Silver and sterling silver are terms that are often used interchangeably, but they do not always mean the same thing. Let’s take a look at how jewelry marked as sterling silver is different from items made of pure silver.
What Is Pure Silver?
Pure silver, also referred to as fine silver, has actual silver content of 99.9%. Because of its high purity, fine silver is too soft to use in jewelry making and is often mixed with other metals to make it harder.
What Is Sterling Silver?
Sterling silver is an alloy created when copper is added to pure silver in order to make the resulting compound more durable and less soft. Usually, sterling silver has a purity of 92.5%, meaning that 7.5% of the alloy is made of copper or another metal (usually nickel or zinc).
There is also the so-called coin silver, which is an alloy of lower purity: It usually contains 90% or less silver.
Silver, Sterling Silver, and Tarnishing
Although sterling silver is more durable than pure silver, the additional metals in the alloy make sterling silver more prone to tarnishing. This happens because the copper, nickel, zinc or other mixtures in sterling silver may react with oxygen and other elements in the air.
Sterling Silver and Plating
Often, sterling silver items are plated with a thin layer of pure silver to improve the shine of the piece.
Sometimes, however, you may see an item marketed as “sterling silver plated.” This often means that the piece is actually made of nickel, copper or another metal, not silver, and is simply plated with a layer of sterling silver, which will wear off after some time.
Recognizing Fine Silver and Sterling Silver Marks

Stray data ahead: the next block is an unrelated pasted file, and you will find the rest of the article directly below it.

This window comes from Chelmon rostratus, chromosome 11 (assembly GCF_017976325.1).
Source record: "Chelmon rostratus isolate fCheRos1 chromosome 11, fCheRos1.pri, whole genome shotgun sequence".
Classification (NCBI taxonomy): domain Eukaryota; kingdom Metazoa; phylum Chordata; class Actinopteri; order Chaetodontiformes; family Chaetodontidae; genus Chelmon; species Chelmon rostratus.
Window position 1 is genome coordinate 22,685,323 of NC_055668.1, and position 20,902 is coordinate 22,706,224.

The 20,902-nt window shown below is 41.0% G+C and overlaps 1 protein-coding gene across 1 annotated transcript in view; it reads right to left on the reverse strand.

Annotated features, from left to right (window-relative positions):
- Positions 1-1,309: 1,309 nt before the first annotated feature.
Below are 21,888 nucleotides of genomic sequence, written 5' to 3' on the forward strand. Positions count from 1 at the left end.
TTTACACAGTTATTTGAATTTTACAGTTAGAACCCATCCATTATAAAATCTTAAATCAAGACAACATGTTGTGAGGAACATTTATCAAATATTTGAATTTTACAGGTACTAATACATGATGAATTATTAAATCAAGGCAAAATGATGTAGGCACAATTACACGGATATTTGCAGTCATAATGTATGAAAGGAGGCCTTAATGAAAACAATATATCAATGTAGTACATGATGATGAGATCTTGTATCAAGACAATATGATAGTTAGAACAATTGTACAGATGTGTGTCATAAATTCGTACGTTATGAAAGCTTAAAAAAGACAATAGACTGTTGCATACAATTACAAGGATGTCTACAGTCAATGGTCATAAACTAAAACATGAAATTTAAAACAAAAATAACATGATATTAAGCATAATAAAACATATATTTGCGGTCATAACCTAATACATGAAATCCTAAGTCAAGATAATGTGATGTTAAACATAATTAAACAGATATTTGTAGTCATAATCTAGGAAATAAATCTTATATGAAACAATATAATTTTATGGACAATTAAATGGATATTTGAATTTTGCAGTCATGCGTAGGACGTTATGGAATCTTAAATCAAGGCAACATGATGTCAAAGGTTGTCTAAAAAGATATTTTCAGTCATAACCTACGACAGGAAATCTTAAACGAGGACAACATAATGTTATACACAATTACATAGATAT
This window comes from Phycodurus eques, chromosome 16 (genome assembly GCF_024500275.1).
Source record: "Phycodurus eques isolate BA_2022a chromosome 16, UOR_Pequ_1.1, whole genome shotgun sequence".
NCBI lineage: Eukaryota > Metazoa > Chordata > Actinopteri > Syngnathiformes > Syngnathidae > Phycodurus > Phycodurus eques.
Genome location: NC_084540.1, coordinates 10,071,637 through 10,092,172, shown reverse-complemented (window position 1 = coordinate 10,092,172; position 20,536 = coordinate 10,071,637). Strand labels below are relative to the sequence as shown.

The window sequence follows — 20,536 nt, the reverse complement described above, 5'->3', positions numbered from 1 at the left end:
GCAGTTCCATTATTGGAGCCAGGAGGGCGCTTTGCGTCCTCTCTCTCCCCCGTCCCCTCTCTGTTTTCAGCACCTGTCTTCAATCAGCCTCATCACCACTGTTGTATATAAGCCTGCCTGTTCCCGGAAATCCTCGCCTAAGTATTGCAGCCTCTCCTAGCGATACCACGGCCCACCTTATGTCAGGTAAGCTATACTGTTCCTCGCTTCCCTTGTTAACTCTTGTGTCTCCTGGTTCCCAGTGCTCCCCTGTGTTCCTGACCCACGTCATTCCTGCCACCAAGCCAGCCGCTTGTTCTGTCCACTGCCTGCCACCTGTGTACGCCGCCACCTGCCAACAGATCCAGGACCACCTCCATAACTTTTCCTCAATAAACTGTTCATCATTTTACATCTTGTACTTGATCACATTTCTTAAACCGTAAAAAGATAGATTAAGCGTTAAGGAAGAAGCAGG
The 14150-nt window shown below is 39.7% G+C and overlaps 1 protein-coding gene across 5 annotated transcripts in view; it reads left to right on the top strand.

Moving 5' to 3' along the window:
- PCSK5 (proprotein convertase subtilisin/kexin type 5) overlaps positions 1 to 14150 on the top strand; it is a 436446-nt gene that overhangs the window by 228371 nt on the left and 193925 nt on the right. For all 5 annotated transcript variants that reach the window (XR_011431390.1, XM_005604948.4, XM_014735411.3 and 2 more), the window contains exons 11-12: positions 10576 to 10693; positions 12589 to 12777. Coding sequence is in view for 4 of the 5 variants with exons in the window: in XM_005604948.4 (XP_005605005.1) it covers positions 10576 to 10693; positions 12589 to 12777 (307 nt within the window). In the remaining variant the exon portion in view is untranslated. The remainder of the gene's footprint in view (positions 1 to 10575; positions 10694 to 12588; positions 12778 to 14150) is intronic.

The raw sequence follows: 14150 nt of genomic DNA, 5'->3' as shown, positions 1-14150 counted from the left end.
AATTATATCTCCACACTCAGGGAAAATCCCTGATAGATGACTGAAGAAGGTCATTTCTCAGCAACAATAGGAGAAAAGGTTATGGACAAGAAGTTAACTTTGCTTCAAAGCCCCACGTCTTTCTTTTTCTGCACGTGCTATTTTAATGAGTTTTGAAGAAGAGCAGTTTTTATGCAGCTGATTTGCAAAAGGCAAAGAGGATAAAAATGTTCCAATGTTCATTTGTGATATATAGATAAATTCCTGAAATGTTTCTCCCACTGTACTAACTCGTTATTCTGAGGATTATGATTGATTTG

Fine silver is stamped with marks such as 999, 99.9 or .999, indicating how much silver the piece contains per hundred or thousand parts.
Sterling silver made in the U.S. is marked 925, .925 or 92.5. Jewelry with lower purity is not considered sterling silver by U.S. standards.
It is worth noting that silver sold in Europe or other parts of the world may have purity lower than 92.5% and still be marketed as silver or sterling silver. For example, German silver may have silver content as low as 80%. Russian silver may also have purity lower than 90%.
Because of the different silver content standards around the world, it always pays to inquire about the actual silver content of the jewelry you are about to buy and pay attention to the marks stamped on it.
Testing Silver for Purity
Silver is usually tested for purity using the so-called acid test: A small shaving is taken from the item and is put in acid to see if its color will change; if the acid’s color does change, this means that the piece has purity that is below 92.5%.
If you want to test the purity of your silver jewelry, you don’t need to do the acid test yourself – there are jewelers who can perform this service for you for a fee.
Remember: Before buying any jewelry advertised as silver or sterling silver, make sure to check it for stamped marks indicating the exact silver content of the piece.
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